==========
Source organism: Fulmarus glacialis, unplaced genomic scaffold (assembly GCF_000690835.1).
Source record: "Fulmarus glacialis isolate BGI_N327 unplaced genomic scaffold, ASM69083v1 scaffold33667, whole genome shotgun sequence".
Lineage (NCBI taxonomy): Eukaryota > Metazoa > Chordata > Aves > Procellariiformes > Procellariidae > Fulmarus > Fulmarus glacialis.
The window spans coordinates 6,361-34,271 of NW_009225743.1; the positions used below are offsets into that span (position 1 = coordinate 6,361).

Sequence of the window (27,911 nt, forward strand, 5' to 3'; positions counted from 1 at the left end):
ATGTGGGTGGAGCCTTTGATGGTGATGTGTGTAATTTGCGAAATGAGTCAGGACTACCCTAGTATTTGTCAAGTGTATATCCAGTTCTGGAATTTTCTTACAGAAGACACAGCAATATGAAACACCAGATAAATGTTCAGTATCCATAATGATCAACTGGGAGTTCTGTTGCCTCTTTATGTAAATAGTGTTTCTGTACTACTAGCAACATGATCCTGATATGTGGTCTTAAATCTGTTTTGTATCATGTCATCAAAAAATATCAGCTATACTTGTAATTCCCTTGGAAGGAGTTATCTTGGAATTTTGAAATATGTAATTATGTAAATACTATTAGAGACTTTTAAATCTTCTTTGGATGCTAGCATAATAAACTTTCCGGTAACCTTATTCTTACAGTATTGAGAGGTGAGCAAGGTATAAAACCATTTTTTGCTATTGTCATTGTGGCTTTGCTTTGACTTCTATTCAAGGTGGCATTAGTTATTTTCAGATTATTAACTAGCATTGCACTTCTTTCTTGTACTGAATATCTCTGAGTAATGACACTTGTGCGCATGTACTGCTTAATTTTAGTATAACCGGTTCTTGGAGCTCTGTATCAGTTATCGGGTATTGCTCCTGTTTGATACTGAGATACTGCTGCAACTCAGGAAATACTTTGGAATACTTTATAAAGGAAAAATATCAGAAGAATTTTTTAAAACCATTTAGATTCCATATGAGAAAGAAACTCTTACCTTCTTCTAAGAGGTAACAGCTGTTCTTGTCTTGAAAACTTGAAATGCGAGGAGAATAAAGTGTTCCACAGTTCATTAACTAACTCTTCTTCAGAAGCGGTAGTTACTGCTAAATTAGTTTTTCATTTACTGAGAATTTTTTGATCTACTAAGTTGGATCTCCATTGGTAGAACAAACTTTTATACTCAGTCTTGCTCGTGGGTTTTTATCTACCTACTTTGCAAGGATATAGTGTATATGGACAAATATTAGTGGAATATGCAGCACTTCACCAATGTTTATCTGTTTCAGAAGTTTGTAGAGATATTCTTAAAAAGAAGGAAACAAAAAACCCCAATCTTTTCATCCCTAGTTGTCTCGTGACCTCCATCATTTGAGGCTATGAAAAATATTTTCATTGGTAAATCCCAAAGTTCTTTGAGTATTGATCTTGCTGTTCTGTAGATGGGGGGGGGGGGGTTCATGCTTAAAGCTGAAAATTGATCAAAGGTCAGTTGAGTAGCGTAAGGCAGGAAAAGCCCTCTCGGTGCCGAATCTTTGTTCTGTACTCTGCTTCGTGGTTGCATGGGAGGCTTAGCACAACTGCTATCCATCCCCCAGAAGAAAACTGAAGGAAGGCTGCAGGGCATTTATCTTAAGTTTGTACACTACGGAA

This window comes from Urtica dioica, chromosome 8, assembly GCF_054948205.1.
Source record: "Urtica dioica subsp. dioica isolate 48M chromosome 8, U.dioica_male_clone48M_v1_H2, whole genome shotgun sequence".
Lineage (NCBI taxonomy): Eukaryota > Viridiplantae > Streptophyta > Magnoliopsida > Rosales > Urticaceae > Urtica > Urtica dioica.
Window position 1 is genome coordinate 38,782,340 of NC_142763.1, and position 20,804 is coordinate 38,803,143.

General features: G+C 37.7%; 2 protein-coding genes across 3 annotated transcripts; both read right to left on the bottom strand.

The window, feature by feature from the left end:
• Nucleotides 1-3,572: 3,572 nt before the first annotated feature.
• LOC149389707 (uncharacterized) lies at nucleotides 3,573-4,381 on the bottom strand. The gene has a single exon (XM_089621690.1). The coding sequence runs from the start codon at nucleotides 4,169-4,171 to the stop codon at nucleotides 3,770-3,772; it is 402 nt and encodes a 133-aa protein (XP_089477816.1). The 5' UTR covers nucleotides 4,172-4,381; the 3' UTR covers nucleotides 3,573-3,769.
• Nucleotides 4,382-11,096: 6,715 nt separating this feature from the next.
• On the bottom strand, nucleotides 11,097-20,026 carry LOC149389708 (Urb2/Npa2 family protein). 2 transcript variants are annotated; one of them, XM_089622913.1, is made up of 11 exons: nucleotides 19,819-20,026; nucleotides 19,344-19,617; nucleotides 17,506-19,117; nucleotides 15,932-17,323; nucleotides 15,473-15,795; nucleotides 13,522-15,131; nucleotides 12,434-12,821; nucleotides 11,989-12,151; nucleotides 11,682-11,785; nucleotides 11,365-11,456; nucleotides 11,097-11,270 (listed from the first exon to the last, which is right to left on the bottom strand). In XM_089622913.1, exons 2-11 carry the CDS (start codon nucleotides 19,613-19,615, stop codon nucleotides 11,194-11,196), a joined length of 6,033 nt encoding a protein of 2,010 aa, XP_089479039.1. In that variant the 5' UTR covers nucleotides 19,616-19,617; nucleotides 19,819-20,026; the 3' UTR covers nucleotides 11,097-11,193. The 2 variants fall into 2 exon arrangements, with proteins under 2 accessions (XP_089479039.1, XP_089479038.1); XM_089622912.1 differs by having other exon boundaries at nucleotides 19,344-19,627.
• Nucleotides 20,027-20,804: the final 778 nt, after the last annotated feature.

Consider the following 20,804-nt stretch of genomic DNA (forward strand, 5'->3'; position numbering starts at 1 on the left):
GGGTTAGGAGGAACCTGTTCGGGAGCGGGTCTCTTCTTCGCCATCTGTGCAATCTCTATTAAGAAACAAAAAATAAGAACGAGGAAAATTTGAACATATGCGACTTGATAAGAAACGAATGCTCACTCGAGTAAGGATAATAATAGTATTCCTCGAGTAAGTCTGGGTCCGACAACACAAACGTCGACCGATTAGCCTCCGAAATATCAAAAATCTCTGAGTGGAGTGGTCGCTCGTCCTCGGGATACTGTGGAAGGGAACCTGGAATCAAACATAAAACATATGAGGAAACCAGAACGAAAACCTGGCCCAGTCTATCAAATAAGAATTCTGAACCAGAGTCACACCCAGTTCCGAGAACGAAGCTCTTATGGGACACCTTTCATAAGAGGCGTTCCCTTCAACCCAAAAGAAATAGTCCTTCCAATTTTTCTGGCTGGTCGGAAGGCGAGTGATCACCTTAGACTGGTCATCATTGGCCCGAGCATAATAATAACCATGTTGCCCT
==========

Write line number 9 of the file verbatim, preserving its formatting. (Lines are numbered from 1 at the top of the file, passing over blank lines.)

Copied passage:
Lineage (NCBI taxonomy): Eukaryota > Viridiplantae > Streptophyta > Magnoliopsida > Rosales > Urticaceae > Urtica > Urtica dioica.